Sixteen-year-old Lizzie Dodson was convicted of burglary in Fairfax County in 1897 and sentenced to five years in the Virginia Penitentiary in Richmond. After serving half her prison term, Governor James Tyler granted Dodson a conditional pardon on 24 March 1900 and she was discharged two days later.
The conditional pardon would not be the last time a sitting governor would intervene for Dodson, later described by the Richmond News Leader as a “dangerous character.” Her remarkable story of crime, clemency, and violence is one of many contained in the Virginia Penitentiary Records Collection, 1796-1991 (bulk 1906-1970), at the Library of Virginia.
In order to receive a conditional pardon under the 1897 law, a prisoner had to serve one-half of his or her term, have a good prison record, and obtain post-prison employment. F.B. Robertson gave Dodson a job at his grocery store in Richmond, but her freedom was short lived. On 5 June 1900 Dodson was found guilty of grand larceny and sentenced to three years in the Penitentiary (she also had to serve the remaining time from her first conviction and five additional years for her second conviction). Dodson was the first prisoner ever to violate a conditional pardon and returned to the Penitentiary.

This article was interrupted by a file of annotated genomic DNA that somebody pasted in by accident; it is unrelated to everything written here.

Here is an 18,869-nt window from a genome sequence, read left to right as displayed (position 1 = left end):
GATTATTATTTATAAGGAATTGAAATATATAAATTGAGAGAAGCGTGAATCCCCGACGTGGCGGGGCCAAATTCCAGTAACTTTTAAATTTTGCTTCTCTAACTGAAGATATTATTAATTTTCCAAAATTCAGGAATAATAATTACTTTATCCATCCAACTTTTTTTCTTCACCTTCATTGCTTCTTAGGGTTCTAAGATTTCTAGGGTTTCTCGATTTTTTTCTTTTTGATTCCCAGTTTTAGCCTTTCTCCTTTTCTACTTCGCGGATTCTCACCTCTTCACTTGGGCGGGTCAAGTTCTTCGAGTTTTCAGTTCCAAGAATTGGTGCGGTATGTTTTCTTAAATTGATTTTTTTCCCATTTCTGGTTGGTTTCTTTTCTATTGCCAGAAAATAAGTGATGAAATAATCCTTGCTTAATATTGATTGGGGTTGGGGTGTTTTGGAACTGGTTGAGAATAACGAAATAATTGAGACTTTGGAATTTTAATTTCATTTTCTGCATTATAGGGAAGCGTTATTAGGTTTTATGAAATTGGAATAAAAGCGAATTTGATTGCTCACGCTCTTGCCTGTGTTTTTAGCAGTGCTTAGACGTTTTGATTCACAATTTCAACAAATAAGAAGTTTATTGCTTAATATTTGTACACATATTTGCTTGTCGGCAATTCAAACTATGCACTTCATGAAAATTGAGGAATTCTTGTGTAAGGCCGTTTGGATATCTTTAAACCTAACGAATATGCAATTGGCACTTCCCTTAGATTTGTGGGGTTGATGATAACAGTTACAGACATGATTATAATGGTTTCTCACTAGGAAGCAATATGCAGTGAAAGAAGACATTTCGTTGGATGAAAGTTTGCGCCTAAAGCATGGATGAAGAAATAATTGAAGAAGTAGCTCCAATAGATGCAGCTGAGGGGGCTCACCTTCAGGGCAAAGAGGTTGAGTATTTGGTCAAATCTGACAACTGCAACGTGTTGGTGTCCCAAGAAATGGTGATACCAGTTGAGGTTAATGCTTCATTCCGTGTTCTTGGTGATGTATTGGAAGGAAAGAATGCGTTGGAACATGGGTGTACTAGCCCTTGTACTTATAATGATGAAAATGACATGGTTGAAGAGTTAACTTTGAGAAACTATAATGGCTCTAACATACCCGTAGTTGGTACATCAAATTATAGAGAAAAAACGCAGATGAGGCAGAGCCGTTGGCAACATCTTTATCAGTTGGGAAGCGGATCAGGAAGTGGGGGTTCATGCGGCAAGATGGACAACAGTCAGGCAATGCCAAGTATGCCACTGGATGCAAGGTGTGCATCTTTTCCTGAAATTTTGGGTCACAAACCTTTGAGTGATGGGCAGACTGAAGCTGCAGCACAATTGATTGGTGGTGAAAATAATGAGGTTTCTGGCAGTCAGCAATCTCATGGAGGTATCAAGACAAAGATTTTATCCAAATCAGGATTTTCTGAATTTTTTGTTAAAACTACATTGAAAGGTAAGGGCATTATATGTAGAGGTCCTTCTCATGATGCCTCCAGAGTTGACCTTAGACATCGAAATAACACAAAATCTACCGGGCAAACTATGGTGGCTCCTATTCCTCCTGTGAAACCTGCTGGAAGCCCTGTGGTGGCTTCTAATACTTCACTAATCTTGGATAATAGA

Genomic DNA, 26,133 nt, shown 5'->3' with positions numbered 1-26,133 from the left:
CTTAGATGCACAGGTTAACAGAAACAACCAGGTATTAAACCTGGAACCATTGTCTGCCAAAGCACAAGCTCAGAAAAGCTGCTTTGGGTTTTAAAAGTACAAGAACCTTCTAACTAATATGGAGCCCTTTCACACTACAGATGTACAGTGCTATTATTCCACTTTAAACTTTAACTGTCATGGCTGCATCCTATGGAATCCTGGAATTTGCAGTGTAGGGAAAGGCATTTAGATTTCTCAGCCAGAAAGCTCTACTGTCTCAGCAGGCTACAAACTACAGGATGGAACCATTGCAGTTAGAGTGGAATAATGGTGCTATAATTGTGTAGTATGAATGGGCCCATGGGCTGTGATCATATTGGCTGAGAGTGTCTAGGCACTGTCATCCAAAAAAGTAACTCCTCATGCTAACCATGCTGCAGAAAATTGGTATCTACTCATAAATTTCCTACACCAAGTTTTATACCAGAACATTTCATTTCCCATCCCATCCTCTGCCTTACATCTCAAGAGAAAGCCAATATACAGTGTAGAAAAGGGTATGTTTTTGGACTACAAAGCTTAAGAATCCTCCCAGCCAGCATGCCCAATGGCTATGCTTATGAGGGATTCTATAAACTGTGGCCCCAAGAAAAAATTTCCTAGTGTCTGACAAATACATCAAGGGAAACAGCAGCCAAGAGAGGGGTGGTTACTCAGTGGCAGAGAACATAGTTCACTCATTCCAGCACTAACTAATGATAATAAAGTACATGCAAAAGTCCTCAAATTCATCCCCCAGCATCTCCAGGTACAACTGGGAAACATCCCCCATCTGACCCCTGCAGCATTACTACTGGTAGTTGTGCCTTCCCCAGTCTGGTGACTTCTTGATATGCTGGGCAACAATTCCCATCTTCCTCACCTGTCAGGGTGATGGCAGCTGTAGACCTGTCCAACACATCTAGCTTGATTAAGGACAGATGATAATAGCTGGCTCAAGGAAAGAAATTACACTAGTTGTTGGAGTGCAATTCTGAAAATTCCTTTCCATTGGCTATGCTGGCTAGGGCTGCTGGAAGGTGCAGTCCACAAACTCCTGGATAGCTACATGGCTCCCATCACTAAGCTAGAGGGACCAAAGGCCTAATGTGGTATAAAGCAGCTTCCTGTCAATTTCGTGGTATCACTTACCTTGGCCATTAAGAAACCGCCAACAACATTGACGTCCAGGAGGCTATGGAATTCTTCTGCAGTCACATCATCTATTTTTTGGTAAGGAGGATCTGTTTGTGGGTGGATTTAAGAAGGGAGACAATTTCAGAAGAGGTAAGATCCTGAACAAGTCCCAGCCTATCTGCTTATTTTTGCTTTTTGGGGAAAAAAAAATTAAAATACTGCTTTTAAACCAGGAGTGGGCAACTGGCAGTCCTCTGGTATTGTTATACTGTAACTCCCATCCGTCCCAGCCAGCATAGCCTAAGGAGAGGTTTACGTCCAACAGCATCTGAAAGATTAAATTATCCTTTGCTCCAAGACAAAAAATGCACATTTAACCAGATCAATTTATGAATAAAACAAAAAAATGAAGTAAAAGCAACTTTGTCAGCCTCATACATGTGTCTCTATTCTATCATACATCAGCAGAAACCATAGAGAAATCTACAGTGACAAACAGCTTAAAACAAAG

Dodson’s stay at the Penitentiary was brief. At 5:30 a.m. on Christmas Eve 1900, Dodson, clad only in her underwear, used a bench to climb … read more »